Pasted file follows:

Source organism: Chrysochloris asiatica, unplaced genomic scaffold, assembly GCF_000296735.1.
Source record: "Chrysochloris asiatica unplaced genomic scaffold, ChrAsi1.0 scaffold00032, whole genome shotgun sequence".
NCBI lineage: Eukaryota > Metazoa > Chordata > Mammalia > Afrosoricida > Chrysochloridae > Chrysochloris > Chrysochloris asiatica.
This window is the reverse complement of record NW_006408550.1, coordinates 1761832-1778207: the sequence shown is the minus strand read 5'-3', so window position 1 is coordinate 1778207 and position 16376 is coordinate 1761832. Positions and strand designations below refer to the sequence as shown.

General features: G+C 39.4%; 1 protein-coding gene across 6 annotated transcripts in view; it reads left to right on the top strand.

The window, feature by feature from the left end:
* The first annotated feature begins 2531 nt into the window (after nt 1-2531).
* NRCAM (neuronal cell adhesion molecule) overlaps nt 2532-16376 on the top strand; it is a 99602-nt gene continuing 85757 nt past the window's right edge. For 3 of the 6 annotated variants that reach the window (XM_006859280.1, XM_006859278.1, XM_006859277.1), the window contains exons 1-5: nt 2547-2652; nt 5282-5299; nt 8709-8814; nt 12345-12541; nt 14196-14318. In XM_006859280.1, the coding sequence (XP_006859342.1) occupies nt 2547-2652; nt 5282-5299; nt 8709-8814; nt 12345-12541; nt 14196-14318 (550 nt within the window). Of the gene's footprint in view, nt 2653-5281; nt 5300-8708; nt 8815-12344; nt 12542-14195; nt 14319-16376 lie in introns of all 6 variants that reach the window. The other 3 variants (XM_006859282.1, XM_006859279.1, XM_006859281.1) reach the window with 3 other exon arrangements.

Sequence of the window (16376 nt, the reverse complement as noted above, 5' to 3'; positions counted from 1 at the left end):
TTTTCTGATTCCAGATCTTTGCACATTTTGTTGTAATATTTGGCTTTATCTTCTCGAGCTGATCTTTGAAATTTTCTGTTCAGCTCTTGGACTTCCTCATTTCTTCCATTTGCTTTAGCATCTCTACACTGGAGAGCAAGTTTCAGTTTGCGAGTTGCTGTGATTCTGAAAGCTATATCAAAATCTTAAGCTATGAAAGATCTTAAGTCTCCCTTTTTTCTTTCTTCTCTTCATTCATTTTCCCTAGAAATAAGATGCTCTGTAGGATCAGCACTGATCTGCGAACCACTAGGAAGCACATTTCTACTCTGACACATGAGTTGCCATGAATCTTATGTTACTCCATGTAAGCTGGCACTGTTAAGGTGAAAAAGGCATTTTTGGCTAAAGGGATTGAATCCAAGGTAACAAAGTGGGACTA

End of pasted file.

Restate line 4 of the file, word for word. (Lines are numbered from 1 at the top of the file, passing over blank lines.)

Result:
This window is the reverse complement of record NW_006408550.1, coordinates 1761832-1778207: the sequence shown is the minus strand read 5'-3', so window position 1 is coordinate 1778207 and position 16376 is coordinate 1761832. Positions and strand designations below refer to the sequence as shown.